As anyone who has filled up their gas tank or gone to the grocery store can tell you, our economy faces some significant challenges today. The rising price of oil and the continued issues facing the housing market have made a significant impact. Fortunately, we have seen these challenges before and we have beaten them before. This Administration is continuing to keep a close eye on the economy and the job market. About $56 billion in stimulus payments have already gone out the door and the total stimulus package will put about $150 billion back in the U.S. economy. That’s equal to about one percent of our country’s GDP. This stimulus is expected to create over half a million jobs by the end of the year.
Unemployment remains low at 5.5 percent, still below the average rate of the 1990s. Productivity growth, the most important factor in long-term economic growth, has averaged 2.5 percent per year in the U.S. for the last seven years. This is above the averages for each of the past three decades. GDP growth remains positive. And while job creation over the past six months has been disappointing, job losses are averaging about half the pace of even the mild recession of 2001.
So there is great need for the services provided by the workforce investment system — not only because of the current economic climate, but because of the transition to a knowledge-based economy. In the next decade, nearly two-thirds of the estimated 15.6 million net new jobs created in our country will be in occupations that require post-secondary education or significant on-the-job training. By definition, these jobs pay above average wages because employers are increasingly paying a premium for talented workers with skills that are in demand. From 2001 to 2007, the number of jobs in high-paying occupations grew at a rate almost 3 times that of lower-paying occupations.
As America moves into the second decade of this new century, our country will need millions of highly skilled workers to fill the jobs our evolving economy will create. The U.S. will need to fill job openings for nearly 3 million healthcare professionals, especially nurses. We will need over 950,000 engineers, including aerospace, biomedical, civil, computer software, and environmental engineers. We will also need workers in other high growth industries including nanotechnology, geospatial technology, and the life sciences, to name a few. In fact, health services — along with professional and business services — currently account for nearly one-fifth of total employment in the U.S. These sectors are projected to account for more than halfof U.S. employment growth by 2016.
These aren’t the kinds of jobs you can access with a high school education alone. Our higher education system is going to play an increasingly critical role in preparing the next generation of American workers. I am proud of the success the Department has had in integrating the nation’s community colleges into the workforce investment system. The flexibility, accessibility and adaptability of our 1200 community colleges will be key to our continued competitiveness in this global economy.
Ensuring the continued competitiveness of America’s workforce has been one of the key missions of the Department of Labor, and I want to thank all of you for your continued support and assistance as we have worked to fulfill that mission.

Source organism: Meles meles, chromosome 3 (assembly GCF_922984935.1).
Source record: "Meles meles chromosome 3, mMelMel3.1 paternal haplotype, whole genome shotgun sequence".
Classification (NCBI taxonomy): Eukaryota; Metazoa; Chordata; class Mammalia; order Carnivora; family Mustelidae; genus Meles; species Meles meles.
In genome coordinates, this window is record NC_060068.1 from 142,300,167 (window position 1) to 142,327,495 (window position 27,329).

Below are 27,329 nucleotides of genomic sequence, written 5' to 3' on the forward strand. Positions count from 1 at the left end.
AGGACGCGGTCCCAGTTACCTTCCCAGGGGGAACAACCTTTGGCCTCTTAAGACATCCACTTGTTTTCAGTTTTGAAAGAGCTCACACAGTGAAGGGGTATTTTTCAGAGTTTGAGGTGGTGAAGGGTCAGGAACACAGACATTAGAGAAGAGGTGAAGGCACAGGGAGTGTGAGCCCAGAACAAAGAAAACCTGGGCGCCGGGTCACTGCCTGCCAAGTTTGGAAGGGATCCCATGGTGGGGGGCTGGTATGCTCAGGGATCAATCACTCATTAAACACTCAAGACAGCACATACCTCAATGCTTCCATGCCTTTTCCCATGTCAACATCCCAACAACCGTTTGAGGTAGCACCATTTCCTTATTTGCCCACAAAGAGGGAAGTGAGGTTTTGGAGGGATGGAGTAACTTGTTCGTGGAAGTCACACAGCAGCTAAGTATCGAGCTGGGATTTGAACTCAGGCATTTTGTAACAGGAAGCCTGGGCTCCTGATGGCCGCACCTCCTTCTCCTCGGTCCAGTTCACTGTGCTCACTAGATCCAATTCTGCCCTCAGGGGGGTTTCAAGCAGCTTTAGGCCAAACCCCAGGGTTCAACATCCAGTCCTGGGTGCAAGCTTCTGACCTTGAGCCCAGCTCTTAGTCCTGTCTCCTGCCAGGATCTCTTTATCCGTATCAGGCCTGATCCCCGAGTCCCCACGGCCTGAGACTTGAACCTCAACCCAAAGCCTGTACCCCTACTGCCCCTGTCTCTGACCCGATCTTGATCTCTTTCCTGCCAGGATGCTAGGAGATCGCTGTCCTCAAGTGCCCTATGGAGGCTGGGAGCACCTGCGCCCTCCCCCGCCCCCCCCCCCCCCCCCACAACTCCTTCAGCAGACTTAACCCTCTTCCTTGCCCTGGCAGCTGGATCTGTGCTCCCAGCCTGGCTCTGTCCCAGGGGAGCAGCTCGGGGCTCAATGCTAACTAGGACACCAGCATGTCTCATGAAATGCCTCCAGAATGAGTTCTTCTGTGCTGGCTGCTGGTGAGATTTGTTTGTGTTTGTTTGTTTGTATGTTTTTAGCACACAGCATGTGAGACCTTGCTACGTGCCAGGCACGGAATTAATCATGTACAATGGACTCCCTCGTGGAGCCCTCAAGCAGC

As we meet here in New Orleans, we all remember the devastation caused by the hurricanes only a few years ago. The scars of those storms can still be seen. I know that for many of you, this isn’t your first trip to New Orleans. Many of you volunteered to come here and to Mississippi, Texas and Alabama in the wake of those storms. You helped thousands of workers start putting their lives back together. You walked them through unemployment claims. You found them jobs. You were on the ground, responding directly, and making a difference.
With your help, the Department was able to provide over $290 million in emergency funds that gave more than 99,000 dislocated workers a paycheck while they helped rebuild their communities. By working with faith-based organizations, community activists, the federal contracting community, foreign consulates and local media, the Department reached across traditional boundaries to provide outreach to workers across the Gulf in the wake of the storms.
I urge all of you to take advantage of the community service opportunities that are available at the Conference.
The ILO and the U.N. stated that America’s workforce today remains the most competitive in the world. Let us all remain committed to ensuring that it stays that way. America’s most vital national resource is the talent of our workers. By working together across boundaries, and by using networks and professional relationships to foster innovation, we can continue to provide workers with the resources necessary to access the skills and job training of the future.
As this is my last Workforce Innovation Conference, I want to thank you personally for the tremendous work you are doing every day - your dedication, hard work and support over the past seven and a half years. It has been a joy and a privilege working with the best workforce development experts and professionals in the world. I am going to miss you all very much — you are important. The Workforce Development network nationwide is unique. You are contributing to increasing the competitiveness of our nation’s workforce and, by extension, our country by improving lives, offering hope and opportunity.
You are making a real difference for our workers and our country everyday.
Thank you and God bless you!
Have a great conference!